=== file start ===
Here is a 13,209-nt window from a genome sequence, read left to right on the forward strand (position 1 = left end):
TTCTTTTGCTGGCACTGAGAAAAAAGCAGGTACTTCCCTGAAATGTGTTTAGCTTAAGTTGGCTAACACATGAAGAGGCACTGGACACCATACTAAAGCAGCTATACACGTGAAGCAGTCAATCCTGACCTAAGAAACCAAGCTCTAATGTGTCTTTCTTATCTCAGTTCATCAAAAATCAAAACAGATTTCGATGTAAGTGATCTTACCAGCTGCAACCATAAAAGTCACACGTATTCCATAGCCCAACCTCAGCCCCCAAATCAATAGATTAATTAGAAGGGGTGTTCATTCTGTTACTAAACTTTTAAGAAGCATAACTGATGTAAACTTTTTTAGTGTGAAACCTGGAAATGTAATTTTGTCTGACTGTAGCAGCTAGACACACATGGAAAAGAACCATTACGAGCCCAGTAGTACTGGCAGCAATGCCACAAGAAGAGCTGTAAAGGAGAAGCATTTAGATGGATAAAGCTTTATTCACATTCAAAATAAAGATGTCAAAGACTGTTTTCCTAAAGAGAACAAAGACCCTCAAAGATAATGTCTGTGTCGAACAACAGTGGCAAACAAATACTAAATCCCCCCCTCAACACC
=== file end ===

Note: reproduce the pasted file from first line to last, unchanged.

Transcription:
Here is a 13,209-nt window from a genome sequence, read left to right on the forward strand (position 1 = left end):
TTCTTTTGCTGGCACTGAGAAAAAAGCAGGTACTTCCCTGAAATGTGTTTAGCTTAAGTTGGCTAACACATGAAGAGGCACTGGACACCATACTAAAGCAGCTATACACGTGAAGCAGTCAATCCTGACCTAAGAAACCAAGCTCTAATGTGTCTTTCTTATCTCAGTTCATCAAAAATCAAAACAGATTTCGATGTAAGTGATCTTACCAGCTGCAACCATAAAAGTCACACGTATTCCATAGCCCAACCTCAGCCCCCAAATCAATAGATTAATTAGAAGGGGTGTTCATTCTGTTACTAAACTTTTAAGAAGCATAACTGATGTAAACTTTTTTAGTGTGAAACCTGGAAATGTAATTTTGTCTGACTGTAGCAGCTAGACACACATGGAAAAGAACCATTACGAGCCCAGTAGTACTGGCAGCAATGCCACAAGAAGAGCTGTAAAGGAGAAGCATTTAGATGGATAAAGCTTTATTCACATTCAAAATAAAGATGTCAAAGACTGTTTTCCTAAAGAGAACAAAGACCCTCAAAGATAATGTCTGTGTCGAACAACAGTGGCAAACAAATACTAAATCCCCCCCTCAACACC